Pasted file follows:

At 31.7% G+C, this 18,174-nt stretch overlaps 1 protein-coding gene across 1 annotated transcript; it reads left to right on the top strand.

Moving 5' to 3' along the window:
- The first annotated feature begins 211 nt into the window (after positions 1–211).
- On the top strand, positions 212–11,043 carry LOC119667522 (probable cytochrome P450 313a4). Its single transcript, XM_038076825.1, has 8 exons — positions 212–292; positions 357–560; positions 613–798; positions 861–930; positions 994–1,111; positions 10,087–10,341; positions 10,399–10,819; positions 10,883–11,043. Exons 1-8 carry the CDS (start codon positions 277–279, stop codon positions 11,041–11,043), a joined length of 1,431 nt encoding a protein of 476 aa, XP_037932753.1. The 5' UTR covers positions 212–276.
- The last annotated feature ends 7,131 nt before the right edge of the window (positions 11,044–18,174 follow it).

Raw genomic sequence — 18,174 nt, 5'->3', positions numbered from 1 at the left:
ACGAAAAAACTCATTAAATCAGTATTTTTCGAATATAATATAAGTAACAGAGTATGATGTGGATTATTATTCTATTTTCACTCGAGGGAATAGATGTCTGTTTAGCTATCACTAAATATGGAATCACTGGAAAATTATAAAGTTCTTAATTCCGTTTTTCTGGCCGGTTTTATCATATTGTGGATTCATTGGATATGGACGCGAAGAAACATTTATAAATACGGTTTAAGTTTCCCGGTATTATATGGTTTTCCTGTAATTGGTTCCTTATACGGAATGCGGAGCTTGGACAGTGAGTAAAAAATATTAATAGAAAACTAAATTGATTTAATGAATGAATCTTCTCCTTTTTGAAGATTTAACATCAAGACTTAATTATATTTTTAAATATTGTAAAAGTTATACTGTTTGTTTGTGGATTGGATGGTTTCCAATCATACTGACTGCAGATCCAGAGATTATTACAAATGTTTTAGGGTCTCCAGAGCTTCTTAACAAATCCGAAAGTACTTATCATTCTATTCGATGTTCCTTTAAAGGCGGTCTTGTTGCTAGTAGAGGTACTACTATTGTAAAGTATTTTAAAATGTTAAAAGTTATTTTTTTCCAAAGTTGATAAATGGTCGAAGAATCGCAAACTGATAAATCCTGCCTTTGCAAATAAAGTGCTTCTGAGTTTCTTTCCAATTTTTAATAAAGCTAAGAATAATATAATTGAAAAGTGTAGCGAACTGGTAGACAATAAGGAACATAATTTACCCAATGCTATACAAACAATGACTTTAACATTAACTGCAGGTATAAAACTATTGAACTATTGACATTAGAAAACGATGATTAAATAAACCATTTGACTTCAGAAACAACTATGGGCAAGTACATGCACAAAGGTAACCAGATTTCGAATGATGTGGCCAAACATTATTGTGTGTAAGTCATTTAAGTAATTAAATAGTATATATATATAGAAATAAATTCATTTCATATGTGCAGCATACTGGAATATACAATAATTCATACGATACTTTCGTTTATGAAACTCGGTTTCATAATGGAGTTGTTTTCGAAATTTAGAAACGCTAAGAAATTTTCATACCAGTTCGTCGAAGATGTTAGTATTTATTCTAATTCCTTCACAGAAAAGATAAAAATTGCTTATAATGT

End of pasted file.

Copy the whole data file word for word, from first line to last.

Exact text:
At 31.7% G+C, this 18,174-nt stretch overlaps 1 protein-coding gene across 1 annotated transcript; it reads left to right on the top strand.

Moving 5' to 3' along the window:
- The first annotated feature begins 211 nt into the window (after positions 1–211).
- On the top strand, positions 212–11,043 carry LOC119667522 (probable cytochrome P450 313a4). Its single transcript, XM_038076825.1, has 8 exons — positions 212–292; positions 357–560; positions 613–798; positions 861–930; positions 994–1,111; positions 10,087–10,341; positions 10,399–10,819; positions 10,883–11,043. Exons 1-8 carry the CDS (start codon positions 277–279, stop codon positions 11,041–11,043), a joined length of 1,431 nt encoding a protein of 476 aa, XP_037932753.1. The 5' UTR covers positions 212–276.
- The last annotated feature ends 7,131 nt before the right edge of the window (positions 11,044–18,174 follow it).

Raw genomic sequence — 18,174 nt, 5'->3', positions numbered from 1 at the left:
ACGAAAAAACTCATTAAATCAGTATTTTTCGAATATAATATAAGTAACAGAGTATGATGTGGATTATTATTCTATTTTCACTCGAGGGAATAGATGTCTGTTTAGCTATCACTAAATATGGAATCACTGGAAAATTATAAAGTTCTTAATTCCGTTTTTCTGGCCGGTTTTATCATATTGTGGATTCATTGGATATGGACGCGAAGAAACATTTATAAATACGGTTTAAGTTTCCCGGTATTATATGGTTTTCCTGTAATTGGTTCCTTATACGGAATGCGGAGCTTGGACAGTGAGTAAAAAATATTAATAGAAAACTAAATTGATTTAATGAATGAATCTTCTCCTTTTTGAAGATTTAACATCAAGACTTAATTATATTTTTAAATATTGTAAAAGTTATACTGTTTGTTTGTGGATTGGATGGTTTCCAATCATACTGACTGCAGATCCAGAGATTATTACAAATGTTTTAGGGTCTCCAGAGCTTCTTAACAAATCCGAAAGTACTTATCATTCTATTCGATGTTCCTTTAAAGGCGGTCTTGTTGCTAGTAGAGGTACTACTATTGTAAAGTATTTTAAAATGTTAAAAGTTATTTTTTTCCAAAGTTGATAAATGGTCGAAGAATCGCAAACTGATAAATCCTGCCTTTGCAAATAAAGTGCTTCTGAGTTTCTTTCCAATTTTTAATAAAGCTAAGAATAATATAATTGAAAAGTGTAGCGAACTGGTAGACAATAAGGAACATAATTTACCCAATGCTATACAAACAATGACTTTAACATTAACTGCAGGTATAAAACTATTGAACTATTGACATTAGAAAACGATGATTAAATAAACCATTTGACTTCAGAAACAACTATGGGCAAGTACATGCACAAAGGTAACCAGATTTCGAATGATGTGGCCAAACATTATTGTGTGTAAGTCATTTAAGTAATTAAATAGTATATATATATAGAAATAAATTCATTTCATATGTGCAGCATACTGGAATATACAATAATTCATACGATACTTTCGTTTATGAAACTCGGTTTCATAATGGAGTTGTTTTCGAAATTTAGAAACGCTAAGAAATTTTCATACCAGTTCGTCGAAGATGTTAGTATTTATTCTAATTCCTTCACAGAAAAGATAAAAATTGCTTATAATGT